To the east, officials said the blaze continues to threaten containment lines north of the Ranch 2 Fire, as well as Highway 39.


Here’s what else we know about the fire so far today.


  • Acreage: 106,179 acres
  • Containment: 13%
  • Resources deployed: 1,513 firefighters

The fire erupted on Sept. 6 near the Cogswell Dam and then spread rapidly amid an intense, record-breaking heat wave, prompting evacuation orders for Mt. Wilson Observatory. The cause is under investigation.

A virtual public meeting has been scheduled for 6:30 p.m. today. It will stream live on YouTube here, or can be viewed on the L.A. County Fire Department’s Facebook page.

As our science reporter Jacob Margolis notes, the Bobcat Fire has been fueled by growth that hasb’t burned in decades:


A home burns as the sun sets behind smoke and flames during the Bobcat Fire on Sept. 18, 2020 in Juniper Hills. (Mario Tama/Getty Images)


Emergency officials issued evacuation orders for residents in the following areas as of Monday afternoon:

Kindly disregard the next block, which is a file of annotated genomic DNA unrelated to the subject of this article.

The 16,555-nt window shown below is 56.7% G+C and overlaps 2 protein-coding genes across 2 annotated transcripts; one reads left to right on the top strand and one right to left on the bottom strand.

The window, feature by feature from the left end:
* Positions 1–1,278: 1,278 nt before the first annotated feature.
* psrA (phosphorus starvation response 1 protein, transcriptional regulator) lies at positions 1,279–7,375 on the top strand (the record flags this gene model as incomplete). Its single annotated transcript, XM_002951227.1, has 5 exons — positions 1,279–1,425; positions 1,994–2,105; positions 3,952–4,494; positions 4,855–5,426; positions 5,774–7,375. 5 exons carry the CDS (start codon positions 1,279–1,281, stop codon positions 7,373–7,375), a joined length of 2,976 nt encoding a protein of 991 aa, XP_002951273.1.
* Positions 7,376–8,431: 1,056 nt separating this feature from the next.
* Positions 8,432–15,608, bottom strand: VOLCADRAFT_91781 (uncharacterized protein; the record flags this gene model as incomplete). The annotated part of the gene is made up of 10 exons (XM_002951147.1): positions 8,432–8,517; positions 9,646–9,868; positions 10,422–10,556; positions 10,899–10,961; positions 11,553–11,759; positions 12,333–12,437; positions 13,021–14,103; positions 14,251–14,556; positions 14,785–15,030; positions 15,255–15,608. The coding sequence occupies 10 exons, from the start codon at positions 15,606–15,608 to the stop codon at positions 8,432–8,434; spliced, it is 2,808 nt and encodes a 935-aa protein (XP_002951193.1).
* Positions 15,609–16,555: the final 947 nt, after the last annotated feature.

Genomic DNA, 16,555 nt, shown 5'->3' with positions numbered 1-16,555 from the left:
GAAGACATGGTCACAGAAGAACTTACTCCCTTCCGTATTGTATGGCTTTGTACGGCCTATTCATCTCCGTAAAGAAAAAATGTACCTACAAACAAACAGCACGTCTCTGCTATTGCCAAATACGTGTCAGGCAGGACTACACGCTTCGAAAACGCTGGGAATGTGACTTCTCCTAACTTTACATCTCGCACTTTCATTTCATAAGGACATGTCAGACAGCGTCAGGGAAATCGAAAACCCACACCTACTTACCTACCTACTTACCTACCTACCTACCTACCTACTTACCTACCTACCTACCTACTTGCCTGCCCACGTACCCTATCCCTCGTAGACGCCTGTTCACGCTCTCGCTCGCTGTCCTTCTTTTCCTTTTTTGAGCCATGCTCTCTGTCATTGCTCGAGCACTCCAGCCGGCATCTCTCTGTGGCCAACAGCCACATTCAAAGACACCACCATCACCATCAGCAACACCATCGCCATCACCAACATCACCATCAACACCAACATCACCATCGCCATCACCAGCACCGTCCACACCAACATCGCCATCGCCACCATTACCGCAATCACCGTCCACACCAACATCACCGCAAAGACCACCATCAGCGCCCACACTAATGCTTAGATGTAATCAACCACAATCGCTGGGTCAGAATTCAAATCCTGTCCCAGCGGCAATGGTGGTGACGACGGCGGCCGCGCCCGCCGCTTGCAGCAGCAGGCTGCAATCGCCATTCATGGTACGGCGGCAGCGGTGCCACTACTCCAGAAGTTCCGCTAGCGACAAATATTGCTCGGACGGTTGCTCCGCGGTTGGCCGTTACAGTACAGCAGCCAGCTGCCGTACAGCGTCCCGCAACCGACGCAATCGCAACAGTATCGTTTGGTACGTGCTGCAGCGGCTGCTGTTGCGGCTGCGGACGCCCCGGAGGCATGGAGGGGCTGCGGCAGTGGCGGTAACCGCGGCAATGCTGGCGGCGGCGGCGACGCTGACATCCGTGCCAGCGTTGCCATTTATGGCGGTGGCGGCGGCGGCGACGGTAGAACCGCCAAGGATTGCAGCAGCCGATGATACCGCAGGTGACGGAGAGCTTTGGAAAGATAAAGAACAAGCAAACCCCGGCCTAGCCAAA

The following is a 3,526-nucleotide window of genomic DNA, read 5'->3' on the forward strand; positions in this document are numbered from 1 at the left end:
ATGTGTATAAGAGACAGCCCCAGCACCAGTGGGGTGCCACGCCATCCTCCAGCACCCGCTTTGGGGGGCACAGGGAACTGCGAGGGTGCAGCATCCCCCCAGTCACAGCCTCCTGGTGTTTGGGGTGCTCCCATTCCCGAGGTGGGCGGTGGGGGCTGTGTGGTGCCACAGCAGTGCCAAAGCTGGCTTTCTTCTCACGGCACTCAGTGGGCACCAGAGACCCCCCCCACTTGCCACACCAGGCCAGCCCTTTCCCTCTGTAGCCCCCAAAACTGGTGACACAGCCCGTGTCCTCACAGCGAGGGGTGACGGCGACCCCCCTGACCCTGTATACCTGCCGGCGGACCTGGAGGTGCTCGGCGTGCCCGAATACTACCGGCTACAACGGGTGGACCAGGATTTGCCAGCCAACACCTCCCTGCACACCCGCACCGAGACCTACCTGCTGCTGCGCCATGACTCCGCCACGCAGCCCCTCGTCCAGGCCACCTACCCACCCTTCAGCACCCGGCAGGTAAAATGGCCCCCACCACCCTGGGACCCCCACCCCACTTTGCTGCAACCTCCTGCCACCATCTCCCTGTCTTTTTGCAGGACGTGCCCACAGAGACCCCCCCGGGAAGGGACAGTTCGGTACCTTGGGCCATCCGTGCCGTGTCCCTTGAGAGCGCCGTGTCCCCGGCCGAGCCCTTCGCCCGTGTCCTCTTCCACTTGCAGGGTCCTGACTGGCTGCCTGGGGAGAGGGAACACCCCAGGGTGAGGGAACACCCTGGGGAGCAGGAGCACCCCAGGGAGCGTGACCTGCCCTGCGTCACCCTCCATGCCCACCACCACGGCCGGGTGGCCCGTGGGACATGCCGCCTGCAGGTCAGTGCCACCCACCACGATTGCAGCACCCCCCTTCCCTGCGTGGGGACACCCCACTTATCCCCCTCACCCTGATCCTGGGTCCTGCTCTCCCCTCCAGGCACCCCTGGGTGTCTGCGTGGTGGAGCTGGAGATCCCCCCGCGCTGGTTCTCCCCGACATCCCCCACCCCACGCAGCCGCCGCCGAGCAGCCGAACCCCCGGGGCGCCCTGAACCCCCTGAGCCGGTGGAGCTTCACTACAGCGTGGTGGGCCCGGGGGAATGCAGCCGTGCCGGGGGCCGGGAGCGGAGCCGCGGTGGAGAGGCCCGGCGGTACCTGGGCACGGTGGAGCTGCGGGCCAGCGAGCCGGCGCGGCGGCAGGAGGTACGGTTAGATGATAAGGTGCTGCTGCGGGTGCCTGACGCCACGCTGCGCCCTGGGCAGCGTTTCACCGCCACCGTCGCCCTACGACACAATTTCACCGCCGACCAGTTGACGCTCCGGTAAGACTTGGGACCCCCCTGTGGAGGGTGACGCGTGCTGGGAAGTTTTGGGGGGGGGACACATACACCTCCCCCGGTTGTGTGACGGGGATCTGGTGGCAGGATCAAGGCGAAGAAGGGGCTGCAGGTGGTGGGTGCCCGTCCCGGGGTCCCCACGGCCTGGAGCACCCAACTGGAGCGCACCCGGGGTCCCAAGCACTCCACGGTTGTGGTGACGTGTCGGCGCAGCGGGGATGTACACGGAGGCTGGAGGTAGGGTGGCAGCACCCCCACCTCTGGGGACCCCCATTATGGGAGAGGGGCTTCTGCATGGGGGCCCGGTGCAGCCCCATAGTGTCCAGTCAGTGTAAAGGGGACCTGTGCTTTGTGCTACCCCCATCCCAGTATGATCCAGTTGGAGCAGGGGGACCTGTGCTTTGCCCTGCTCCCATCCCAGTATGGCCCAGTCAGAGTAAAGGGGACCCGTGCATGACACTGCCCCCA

• Residences along Angeles Crest Highway, between Angeles Forest Highway and Highway 39.
  • The unincorporated areas of Juniper Hills, Devils Punch Bowl, and Paradise Springs.
  • The unincorporated areas of Crystal Lake, east Fork of the San Gabriel River, and Camp Williams.
  • South of Hwy 138, north of Big Rock Creek, east of 87th St East, and west of Largo Vista Rd.
  • South of 138th St. East, north of Big Pine Hwy and Hwy 2, east of Largo Vista Rd., and west of 263rd St. East.
  • South of Hwy 138, north of East Ave W-14, east of 155th St East, and west of 165th St. East.
  • South and west of Upper Big Tujunga, east of Angeles Forest Hwy, north of Angeles Crest Hwy.


  • Pasadena
  • Unincorporated communities of Altadena and Wrightwood.
  • South of Pearblossom Hwy, east and north of Angeles Forest Hwy, north and west of Mt. Emma Rd., east and south of Hwy 122, and west of Cheseboro Rd.
  • South of Hwy 2, north of Blue Ridge Truck Trail, east of Hwy 39, and west of the Los Angeles Co. border.
  • South of Ave U-8, north of East Ave W-14, east of 121st East, and west of 155th St East.